Album Reviews

Sol Seppy – The Bells Of 1 2

(Gronland) UK release date: 10 April 2006

The Mercury Music Prize victory for Antony and the Johnsons seems to have given the kiss of life to theneglected art of the torch song. Hopefully the success ofAntony Hegaty will open up the airwaves for music that isas odd, twisted, sublime and affecting as Sol Seppy’s The Bells of 1 2.

These are torch songs of a sort; the piano forms thebedrock of the sound but it never dominates. This is moreBjork in the Tardis than Julie Garland‘sbleeding heart on stage at Carnegie Hall. Sol Seppy is therecording alias of Australian-English-Greek raised SophieMichalitsianos, the classically trained musician whoearned her indie rock kudos playing cello and guitar in thehaunted static noir of Sparklehorse.

In an increasingly monotone music landscape so dominatedby guitar bands it’s a blessed relief to hear somethingso vital yet inchoate, so cunning and musically inventive.This is a technicolor day dream, the part in the Wizard ofOz that switches from black and white into gloriouscolour. The songs manage to achieve the increasingly rarefeat of sounding incredibly intimate.

So intimate in fact thatyou feel the songs were written for private reasons orpersonally for you as the listener. There is no trace ofwriting for an audience, a record company or focus group.You feel wrapped up in a concealed world, a closed circle ahidden and enigmatic space.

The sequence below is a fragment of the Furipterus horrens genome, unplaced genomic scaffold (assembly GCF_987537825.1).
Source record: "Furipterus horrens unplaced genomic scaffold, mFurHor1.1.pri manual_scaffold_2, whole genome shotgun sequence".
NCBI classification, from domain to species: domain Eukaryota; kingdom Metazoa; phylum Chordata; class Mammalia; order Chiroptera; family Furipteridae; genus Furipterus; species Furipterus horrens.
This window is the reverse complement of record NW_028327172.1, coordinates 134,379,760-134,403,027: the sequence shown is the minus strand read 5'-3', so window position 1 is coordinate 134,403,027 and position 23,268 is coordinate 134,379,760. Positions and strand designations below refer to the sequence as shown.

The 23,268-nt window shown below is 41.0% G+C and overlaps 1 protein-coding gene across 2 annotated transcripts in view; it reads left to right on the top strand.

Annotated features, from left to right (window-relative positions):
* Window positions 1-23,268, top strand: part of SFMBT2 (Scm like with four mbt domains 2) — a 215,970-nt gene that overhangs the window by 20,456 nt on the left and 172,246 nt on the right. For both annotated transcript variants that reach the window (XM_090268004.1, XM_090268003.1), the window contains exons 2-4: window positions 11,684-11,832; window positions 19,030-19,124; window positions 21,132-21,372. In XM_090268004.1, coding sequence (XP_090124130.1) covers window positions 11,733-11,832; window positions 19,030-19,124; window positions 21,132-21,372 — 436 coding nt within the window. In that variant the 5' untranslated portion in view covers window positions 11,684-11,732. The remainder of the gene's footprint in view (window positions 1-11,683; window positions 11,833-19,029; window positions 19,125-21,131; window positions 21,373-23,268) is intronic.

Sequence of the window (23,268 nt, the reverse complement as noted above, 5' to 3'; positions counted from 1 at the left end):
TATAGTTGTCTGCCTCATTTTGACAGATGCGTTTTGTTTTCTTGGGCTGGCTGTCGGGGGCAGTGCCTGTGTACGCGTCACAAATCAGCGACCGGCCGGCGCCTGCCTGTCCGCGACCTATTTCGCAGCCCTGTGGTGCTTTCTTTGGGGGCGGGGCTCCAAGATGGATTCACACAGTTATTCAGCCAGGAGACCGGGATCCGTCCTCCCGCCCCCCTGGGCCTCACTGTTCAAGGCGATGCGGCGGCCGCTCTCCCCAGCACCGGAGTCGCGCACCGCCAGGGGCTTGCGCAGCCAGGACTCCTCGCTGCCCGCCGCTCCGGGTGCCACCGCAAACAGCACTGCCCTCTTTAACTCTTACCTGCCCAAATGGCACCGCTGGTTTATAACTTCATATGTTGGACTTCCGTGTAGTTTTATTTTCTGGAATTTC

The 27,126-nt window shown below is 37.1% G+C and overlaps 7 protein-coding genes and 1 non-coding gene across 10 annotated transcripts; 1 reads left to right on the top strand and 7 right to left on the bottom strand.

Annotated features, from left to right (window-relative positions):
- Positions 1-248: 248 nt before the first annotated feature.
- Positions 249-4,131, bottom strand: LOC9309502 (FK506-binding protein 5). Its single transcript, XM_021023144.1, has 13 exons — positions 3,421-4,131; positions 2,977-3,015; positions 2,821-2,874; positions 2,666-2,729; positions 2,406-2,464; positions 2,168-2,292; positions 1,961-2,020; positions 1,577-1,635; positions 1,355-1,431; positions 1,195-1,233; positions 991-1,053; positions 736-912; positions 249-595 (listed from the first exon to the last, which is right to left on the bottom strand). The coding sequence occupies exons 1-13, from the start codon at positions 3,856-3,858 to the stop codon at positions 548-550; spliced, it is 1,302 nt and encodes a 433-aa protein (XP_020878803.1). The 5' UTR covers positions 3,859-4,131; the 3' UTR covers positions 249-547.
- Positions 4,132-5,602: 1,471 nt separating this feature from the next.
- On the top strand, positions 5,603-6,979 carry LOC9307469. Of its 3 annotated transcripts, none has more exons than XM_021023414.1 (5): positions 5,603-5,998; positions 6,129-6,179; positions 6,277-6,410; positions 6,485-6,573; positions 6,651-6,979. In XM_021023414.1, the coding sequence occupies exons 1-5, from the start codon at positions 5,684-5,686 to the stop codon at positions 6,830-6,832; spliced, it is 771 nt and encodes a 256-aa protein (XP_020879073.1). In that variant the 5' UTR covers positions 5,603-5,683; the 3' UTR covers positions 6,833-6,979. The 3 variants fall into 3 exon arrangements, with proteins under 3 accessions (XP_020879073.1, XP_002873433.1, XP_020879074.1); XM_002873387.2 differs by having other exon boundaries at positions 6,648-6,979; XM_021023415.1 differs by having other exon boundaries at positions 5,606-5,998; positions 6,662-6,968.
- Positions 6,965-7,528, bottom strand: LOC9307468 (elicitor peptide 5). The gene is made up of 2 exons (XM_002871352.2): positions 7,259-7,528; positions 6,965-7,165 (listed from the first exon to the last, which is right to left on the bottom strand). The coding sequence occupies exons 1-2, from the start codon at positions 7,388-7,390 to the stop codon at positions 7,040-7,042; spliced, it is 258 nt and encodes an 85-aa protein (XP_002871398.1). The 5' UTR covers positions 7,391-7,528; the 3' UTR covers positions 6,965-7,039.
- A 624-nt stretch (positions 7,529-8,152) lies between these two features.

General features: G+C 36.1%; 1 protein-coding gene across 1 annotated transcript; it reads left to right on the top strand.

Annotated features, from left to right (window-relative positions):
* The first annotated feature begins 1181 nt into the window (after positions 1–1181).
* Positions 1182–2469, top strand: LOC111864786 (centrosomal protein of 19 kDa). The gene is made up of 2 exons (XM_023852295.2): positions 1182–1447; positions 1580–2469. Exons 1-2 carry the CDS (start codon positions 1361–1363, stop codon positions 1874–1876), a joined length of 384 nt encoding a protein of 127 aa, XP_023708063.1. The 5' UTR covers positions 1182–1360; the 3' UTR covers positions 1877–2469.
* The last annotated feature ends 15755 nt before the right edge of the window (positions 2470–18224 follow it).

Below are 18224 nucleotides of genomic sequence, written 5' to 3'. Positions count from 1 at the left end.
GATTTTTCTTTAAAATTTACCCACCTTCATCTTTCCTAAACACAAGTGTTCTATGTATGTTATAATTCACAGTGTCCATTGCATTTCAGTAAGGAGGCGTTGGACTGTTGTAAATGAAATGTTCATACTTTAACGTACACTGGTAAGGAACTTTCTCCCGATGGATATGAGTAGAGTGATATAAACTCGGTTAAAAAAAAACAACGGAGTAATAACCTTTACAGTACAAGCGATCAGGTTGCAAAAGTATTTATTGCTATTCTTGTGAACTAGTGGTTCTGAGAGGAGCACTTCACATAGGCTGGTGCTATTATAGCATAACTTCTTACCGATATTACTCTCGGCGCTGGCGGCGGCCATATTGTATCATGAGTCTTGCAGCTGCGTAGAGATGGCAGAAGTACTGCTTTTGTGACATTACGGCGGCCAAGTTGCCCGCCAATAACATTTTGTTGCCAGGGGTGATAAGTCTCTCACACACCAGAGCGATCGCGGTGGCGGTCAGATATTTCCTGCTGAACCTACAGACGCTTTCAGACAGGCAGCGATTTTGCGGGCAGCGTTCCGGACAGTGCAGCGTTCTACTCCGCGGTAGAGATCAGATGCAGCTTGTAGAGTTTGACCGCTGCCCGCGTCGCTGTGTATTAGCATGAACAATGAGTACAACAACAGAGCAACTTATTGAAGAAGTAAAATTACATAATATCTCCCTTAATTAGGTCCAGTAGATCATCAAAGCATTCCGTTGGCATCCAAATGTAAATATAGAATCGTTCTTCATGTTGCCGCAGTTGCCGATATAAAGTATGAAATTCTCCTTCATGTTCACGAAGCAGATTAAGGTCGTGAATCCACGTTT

The heady, woozy flu-like atmosphere of the musicreminds me of splintered mutant jazz of RobertWyatt. The dream-like ambience of the tracks is like anupdated take on Wyatt’s classic Rock Bottom LP. The firstwords heard on the The Bells Of 1 2 are; “The power ofangels you left at my door”. They are apt words for acollection of songs so full of enchantment and surprise.The track opens with a set of chiming bells that sound likethe glockenspiel of the gable of Hochzeitshaus in Hamlen.You can picture Sol Seppy bewitching the children of thatmedieval city with cello in hand. A pied piper for the21st Century.

Classical trained musicians dabbling in indiemusic often fall between stools and produce work that seemsunsure and vacant. Sol Seppy’s obvious love of the formshines through. She appears to be much more in love withpop music than the classical canon. There isrestraint and craft in the songs. Sol Fuzz uncoils from aplaintive piano figure via murky rough disco beats and adirty fuzz bass to a soaring vocal climax. Heavenly.

The piano chords and melody of Injoy seem to trip overthemselves and recoil as the rain lashes down outside. ComeRunning is all looping bass notes and guitars that ape thesound of 50s sci-fi films. When Michalitsianos sings;”it’s simply love my friend” my heart leaps.

Wonderland is Kate Bush remixed by Adem. It is amodern fairy tale, a good luck charm spun around a killermelody line. The first single, Move, opens in a harshwhiplash of phosphorus synths in overdrive, but dissolvesinto something more beautiful and beguiling. Loves Boy, withits warped guitar notes and weaving cello, is likePortishead when they were on top form.

In the abstract delicacy of the arrangements and clever,inventive new combinations, Sophie Michalitsianos hasfashioned a rare and dramatic collection. This is musicstripped of indifference, alive with possibility. Becareful listening to The Bells Of 1 2 – it’s breathtaking, andmay give your heart repetitive strain injury.

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Sol Seppy – The Bells Of 1 2